So, as I sit at the computer with my headphones on, in close listening mode, experimenting with effects on the looped samples, I find myself thinking about the history of this music’s original production and here’s what comes to mind:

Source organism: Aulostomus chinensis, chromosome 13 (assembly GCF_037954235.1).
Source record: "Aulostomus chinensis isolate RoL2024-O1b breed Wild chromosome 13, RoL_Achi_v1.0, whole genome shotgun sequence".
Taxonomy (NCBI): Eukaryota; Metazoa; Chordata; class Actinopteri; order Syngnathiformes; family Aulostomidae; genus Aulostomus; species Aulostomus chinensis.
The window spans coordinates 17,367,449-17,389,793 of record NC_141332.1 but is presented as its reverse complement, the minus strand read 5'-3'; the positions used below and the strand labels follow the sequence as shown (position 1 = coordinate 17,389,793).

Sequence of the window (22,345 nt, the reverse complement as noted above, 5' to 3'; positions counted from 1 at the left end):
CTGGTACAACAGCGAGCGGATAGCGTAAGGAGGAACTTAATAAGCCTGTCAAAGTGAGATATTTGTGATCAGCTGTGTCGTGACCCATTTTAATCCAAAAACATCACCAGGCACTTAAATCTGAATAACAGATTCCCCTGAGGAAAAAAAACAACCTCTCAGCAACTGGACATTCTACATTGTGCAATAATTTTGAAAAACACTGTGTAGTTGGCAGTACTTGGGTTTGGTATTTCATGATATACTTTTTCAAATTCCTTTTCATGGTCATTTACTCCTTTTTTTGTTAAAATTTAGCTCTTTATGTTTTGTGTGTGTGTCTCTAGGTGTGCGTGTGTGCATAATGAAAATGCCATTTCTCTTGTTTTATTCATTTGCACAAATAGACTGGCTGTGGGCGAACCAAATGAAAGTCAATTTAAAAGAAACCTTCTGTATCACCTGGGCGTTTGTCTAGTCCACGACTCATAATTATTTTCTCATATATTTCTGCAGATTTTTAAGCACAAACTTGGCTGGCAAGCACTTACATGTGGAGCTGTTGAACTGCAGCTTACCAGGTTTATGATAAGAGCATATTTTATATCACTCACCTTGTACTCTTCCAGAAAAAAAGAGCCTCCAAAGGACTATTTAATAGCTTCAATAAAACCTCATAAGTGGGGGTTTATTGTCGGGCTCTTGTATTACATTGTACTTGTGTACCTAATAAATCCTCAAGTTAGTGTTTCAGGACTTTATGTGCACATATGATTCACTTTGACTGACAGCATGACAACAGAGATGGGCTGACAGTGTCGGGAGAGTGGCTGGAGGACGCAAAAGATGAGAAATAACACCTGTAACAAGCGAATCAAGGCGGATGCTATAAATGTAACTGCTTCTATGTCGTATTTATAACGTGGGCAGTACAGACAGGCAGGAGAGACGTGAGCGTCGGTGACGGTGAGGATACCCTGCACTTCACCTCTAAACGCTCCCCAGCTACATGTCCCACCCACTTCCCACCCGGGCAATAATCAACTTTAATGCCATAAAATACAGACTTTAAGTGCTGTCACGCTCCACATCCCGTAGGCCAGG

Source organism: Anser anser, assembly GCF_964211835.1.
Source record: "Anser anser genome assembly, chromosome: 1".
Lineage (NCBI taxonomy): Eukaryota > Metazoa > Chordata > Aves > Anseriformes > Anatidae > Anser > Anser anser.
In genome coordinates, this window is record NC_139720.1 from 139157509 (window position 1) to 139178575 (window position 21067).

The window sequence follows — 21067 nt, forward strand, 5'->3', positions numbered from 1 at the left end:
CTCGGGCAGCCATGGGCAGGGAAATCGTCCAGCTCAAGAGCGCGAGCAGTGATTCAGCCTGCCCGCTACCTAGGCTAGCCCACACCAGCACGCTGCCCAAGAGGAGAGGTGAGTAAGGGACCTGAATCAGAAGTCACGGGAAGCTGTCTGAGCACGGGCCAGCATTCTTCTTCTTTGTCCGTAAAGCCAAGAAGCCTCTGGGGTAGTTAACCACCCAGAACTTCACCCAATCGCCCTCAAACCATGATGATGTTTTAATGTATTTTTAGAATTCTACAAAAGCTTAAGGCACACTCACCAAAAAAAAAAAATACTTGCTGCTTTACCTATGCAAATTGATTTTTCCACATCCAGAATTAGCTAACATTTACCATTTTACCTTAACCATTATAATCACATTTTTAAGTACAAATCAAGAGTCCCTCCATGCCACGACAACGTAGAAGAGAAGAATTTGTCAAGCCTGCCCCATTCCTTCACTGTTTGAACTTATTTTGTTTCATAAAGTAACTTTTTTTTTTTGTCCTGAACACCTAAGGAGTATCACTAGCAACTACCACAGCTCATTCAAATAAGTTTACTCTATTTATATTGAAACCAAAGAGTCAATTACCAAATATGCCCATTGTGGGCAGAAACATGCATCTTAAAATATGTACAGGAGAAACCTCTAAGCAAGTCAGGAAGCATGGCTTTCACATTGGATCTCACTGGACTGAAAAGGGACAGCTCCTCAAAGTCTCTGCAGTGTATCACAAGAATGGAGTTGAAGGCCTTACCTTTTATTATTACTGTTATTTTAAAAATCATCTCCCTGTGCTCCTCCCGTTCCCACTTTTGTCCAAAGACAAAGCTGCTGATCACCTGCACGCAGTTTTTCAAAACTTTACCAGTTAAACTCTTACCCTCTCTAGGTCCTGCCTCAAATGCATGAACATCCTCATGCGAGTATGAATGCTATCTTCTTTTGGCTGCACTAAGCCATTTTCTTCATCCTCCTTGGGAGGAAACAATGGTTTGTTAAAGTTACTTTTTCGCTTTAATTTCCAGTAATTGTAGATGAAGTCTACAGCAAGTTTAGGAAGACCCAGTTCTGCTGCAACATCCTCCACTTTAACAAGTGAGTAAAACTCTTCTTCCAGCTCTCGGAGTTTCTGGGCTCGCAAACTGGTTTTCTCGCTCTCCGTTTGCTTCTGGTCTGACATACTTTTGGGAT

I’m working out its chord progressions on the piano in my parent’s home in the evenings of the summer of 1994, then painstakingly notating and arranging the chords for marimbas; inputting the music into Finale, a computer notation program; rehearsing the music with five other musicians in a subterranean, neon-lit percussion studio and hearing the lumbering piece come alive for the first time and fill the room with a ringing hum; performing the piece live in a recital hall for a few hundred listeners who applaud the moment the musicians all finish together on an upbeat on the final F major chord; learning to play all the parts myself four years later and then multitracking them at a recording studio, the click of an electronic metronome fed through my headphones to keep my playing in sync; putting the piece, along with four other compositions I’ve recorded, onto a CD for independent “release” (if you’re wondering: no, it never did sell enough to cover the cost of making it); storing hundreds of copies of this mostly unsold musical artifact on a high shelf in my closet, the brightly colored jewel cases still shrink-wrapped and lined up in neat rows in what is now an old and discolored cardboard box; taking out one of the shiny CDs and feeding it to my computer, prompting the machine, having just eaten the disc in one swift gulp, to politely ask “Would you like to import the audio cd ‘Wonders’ now?”; dragging an icon of Track 1’s audio file into Ableton Live–all that lived experience squashed into sound waves!–reminding me of a postcard sent from a distant land and then found again after all these years, waiting to be recycled.